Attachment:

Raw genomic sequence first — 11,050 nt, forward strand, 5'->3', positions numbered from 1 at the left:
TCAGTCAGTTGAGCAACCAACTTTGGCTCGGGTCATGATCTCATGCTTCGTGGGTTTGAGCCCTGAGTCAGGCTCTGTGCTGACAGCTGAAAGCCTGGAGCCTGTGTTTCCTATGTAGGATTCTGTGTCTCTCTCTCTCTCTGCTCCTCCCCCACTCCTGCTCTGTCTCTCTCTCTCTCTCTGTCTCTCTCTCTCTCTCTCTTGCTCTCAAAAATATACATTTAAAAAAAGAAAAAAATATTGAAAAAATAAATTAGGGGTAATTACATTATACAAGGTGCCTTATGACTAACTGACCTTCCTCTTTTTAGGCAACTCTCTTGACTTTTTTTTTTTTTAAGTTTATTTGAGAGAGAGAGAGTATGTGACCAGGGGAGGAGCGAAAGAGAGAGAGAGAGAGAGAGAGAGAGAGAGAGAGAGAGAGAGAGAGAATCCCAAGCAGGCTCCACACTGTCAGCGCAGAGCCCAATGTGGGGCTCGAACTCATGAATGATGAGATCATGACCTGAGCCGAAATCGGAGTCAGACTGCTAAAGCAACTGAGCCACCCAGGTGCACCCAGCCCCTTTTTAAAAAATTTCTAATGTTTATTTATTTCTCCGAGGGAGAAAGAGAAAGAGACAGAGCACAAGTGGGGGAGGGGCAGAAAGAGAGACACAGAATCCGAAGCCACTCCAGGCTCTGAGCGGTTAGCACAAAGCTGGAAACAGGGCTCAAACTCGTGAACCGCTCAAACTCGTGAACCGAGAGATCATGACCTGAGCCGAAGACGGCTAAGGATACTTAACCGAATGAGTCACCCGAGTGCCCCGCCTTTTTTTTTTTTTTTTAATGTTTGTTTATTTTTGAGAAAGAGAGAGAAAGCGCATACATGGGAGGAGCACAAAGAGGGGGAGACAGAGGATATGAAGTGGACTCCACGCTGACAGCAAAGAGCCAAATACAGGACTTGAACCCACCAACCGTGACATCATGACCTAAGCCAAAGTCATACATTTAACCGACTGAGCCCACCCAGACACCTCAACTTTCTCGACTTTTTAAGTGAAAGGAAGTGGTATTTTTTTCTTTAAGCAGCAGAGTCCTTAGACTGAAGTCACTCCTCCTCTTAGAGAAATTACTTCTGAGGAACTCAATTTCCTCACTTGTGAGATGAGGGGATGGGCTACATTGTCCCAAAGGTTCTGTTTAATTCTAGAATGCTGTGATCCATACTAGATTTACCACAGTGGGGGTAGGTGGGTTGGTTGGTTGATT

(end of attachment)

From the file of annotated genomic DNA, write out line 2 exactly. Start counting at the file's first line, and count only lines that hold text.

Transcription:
TCAGTCAGTTGAGCAACCAACTTTGGCTCGGGTCATGATCTCATGCTTCGTGGGTTTGAGCCCTGAGTCAGGCTCTGTGCTGACAGCTGAAAGCCTGGAGCCTGTGTTTCCTATGTAGGATTCTGTGTCTCTCTCTCTCTCTGCTCCTCCCCCACTCCTGCTCTGTCTCTCTCTCTCTCTCTGTCTCTCTCTCTCTCTCTCTTGCTCTCAAAAATATACATTTAAAAAAAGAAAAAAATATTGAAAAAATAAATTAGGGGTAATTACATTATACAAGGTGCCTTATGACTAACTGACCTTCCTCTTTTTAGGCAACTCTCTTGACTTTTTTTTTTTTTAAGTTTATTTGAGAGAGAGAGAGTATGTGACCAGGGGAGGAGCGAAAGAGAGAGAGAGAGAGAGAGAGAGAGAGAGAGAGAGAGAGAGAGAGAATCCCAAGCAGGCTCCACACTGTCAGCGCAGAGCCCAATGTGGGGCTCGAACTCATGAATGATGAGATCATGACCTGAGCCGAAATCGGAGTCAGACTGCTAAAGCAACTGAGCCACCCAGGTGCACCCAGCCCCTTTTTAAAAAATTTCTAATGTTTATTTATTTCTCCGAGGGAGAAAGAGAAAGAGACAGAGCACAAGTGGGGGAGGGGCAGAAAGAGAGACACAGAATCCGAAGCCACTCCAGGCTCTGAGCGGTTAGCACAAAGCTGGAAACAGGGCTCAAACTCGTGAACCGCTCAAACTCGTGAACCGAGAGATCATGACCTGAGCCGAAGACGGCTAAGGATACTTAACCGAATGAGTCACCCGAGTGCCCCGCCTTTTTTTTTTTTTTTTAATGTTTGTTTATTTTTGAGAAAGAGAGAGAAAGCGCATACATGGGAGGAGCACAAAGAGGGGGAGACAGAGGATATGAAGTGGACTCCACGCTGACAGCAAAGAGCCAAATACAGGACTTGAACCCACCAACCGTGACATCATGACCTAAGCCAAAGTCATACATTTAACCGACTGAGCCCACCCAGACACCTCAACTTTCTCGACTTTTTAAGTGAAAGGAAGTGGTATTTTTTTCTTTAAGCAGCAGAGTCCTTAGACTGAAGTCACTCCTCCTCTTAGAGAAATTACTTCTGAGGAACTCAATTTCCTCACTTGTGAGATGAGGGGATGGGCTACATTGTCCCAAAGGTTCTGTTTAATTCTAGAATGCTGTGATCCATACTAGATTTACCACAGTGGGGGTAGGTGGGTTGGTTGGTTGATT